In effort to support a more flexible energy grid, CSIRO is set to lead an $11 million technology development project, which aims to ease energy costs and give consumers better control of their energy usage.
Flexible demand is an alternative to the traditionally rigid energy network infrastructure, offering a way to lighten the load on the grid during busy periods, reduce energy costs and lower peak demand.
However, the flexible demand approach is still nascent and requires new technologies, market processes and ways of engaging with energy users.
The Digital Infrastructure Energy Flexibility (DIEF) pilot project will address these issues, bringing together a consortium of project sponsors responsible for funding, research outcomes, coordinating artificial intelligence competitions and onboarding buildings onto the digital platform.
Up to 200 buildings, selected by the project consortium, will participate in the pilot and be connected to the DCH Platform.
The DCH Platform forms part of CSIRO’s developing Smart Energy Mission which is focused on building Australia’s next generation of integrated and equitable energy systems.
CSIRO’s Energy Director, Dr Dietmar Tourbier, said the DIEF project would help improve the viability and uptake in flexible demand, delivering benefits to consumers and industry alike.
“Flexible demand is critical because it ensures grid stability, reduces costs, supports increasing renewable energy integration, and enables a more sustainable and efficient energy system,” Dr Tourbier said.
“This project has the potential to create a new ecosystem of technologies and solutions that will give consumers more control over their energy bills and emissions.”
The project will allow property owners within the pilot to share data and build innovative software applications for sophisticated management of building carbon emissions.
Property owners will be able to identify opportunities for energy flexibility and productivity improvements resulting in reduced operating costs, energy use and improved comfort and occupant experience.
The data collected during this trial will be used to inform the government on the creation of a flexible demand policy and asset register.
CSIRO Chief Research Consultant for Energy, Dr Stephen White, said the technology had many potential benefits.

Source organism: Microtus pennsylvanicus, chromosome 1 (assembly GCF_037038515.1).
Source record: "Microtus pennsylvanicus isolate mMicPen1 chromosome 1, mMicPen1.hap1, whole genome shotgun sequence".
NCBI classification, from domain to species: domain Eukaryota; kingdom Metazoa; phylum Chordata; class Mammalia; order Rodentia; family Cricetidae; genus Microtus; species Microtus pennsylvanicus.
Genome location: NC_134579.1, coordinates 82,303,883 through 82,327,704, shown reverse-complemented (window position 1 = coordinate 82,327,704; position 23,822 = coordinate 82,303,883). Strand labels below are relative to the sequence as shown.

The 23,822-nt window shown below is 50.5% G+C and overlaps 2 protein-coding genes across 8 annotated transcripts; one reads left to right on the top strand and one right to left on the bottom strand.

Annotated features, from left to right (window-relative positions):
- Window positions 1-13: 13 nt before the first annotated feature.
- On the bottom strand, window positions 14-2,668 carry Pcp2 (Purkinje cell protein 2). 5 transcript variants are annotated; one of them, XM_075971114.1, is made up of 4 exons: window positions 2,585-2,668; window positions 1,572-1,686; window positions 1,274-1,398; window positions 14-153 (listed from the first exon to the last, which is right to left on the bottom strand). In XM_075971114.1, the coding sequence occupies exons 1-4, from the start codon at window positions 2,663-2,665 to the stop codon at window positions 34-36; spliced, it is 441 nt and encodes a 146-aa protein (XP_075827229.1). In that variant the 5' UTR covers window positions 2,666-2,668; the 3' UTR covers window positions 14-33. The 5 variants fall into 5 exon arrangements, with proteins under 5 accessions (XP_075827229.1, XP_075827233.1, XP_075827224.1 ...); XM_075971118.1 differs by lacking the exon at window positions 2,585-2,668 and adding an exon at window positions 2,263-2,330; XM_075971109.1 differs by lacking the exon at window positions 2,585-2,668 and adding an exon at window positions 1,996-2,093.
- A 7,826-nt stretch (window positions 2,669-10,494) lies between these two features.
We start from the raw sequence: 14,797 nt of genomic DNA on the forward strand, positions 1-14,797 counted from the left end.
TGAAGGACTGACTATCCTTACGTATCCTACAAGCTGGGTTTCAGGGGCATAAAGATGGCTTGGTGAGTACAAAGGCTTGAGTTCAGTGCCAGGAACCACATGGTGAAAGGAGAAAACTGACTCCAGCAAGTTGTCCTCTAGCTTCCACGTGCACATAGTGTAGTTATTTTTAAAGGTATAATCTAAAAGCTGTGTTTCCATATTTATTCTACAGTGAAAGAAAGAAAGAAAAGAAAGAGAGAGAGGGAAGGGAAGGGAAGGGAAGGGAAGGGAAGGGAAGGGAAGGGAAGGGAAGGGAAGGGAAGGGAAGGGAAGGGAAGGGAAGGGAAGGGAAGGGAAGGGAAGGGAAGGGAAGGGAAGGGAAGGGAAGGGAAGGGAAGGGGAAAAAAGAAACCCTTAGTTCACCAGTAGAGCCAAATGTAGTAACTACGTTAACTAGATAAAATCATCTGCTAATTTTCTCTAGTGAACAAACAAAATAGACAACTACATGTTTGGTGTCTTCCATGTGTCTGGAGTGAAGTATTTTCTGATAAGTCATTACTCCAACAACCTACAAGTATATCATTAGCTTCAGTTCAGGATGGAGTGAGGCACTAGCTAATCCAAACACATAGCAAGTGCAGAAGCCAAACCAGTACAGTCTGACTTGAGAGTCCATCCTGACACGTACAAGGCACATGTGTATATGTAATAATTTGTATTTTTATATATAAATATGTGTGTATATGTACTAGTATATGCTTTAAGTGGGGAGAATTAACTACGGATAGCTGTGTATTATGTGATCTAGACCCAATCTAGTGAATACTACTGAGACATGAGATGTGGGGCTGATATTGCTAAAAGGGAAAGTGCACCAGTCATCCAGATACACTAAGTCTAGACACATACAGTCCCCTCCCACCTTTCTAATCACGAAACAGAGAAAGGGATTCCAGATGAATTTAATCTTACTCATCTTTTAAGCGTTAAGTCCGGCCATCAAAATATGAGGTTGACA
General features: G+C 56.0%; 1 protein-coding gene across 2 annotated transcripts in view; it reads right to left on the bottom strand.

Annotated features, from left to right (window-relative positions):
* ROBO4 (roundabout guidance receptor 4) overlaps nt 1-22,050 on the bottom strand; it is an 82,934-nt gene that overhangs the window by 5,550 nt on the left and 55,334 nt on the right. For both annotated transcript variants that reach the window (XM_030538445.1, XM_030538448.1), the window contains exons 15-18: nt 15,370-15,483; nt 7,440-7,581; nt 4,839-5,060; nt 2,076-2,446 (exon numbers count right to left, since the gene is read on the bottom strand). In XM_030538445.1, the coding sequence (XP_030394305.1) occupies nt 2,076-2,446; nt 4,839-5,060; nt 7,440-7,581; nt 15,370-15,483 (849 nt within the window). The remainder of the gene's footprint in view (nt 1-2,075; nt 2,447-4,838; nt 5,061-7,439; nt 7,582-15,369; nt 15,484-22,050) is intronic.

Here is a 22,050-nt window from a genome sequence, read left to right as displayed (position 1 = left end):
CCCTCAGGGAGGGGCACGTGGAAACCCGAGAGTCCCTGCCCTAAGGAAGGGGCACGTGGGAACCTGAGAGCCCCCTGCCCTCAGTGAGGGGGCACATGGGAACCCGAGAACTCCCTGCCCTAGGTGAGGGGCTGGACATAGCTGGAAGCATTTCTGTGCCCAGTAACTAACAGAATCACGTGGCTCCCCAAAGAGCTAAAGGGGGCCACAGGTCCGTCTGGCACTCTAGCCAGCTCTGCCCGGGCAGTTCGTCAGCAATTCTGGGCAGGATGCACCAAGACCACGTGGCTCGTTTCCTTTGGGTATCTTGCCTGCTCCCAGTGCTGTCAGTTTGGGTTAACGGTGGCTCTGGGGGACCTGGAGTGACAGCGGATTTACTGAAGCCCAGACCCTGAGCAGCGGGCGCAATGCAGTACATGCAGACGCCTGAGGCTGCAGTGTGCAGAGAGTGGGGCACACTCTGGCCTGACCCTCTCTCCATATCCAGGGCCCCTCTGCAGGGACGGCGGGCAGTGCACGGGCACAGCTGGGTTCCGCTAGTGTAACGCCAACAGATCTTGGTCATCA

“This technology will not only allow people to get data out of their buildings and make it accessible to their service providers, but they will also be able to receive data from external providers such as the electricity market and the Bureau of Meteorology,” Dr White said.
“When people process all this data, they can discover cost trends and plan accordingly.”
Of the 200 buildings to be connected, the Data Clearing House expects to gain access to devices that consume over 5MW of power from the grid, (up to 0.08 per cent of total demand in New South Wales). The power usage of these devices can be intelligently controlled to match up with periods of high renewable generation.
Members of the New South Wales consortium who are sponsoring the project include CSIRO, the New South Wales Government, Amber Electric, DNA Energy, EVSE Australia, Nube iO, Property and Development NSW, RACE for 2030 CRC, UNSW, UOW, and Wattwatchers.
The project was funded with a $3.75 million grant from the New South Wales Government, under the Net Zero Plan Stage One: 2020-2030. The remaining funding (cash and in-kind) was provided by consortium members and in-kind funding from CSIRO.
CSIRO’s Data Clearing House Platform (DCH) provides the digital infrastructure for the project. DCH is a software platform for owners and operators of existing or new commercial, industrial, government, and mixed-use developments to connect with service providers to solve common data related problems.
Featured image: A flexible demand energy system. Image credit: CSIRO.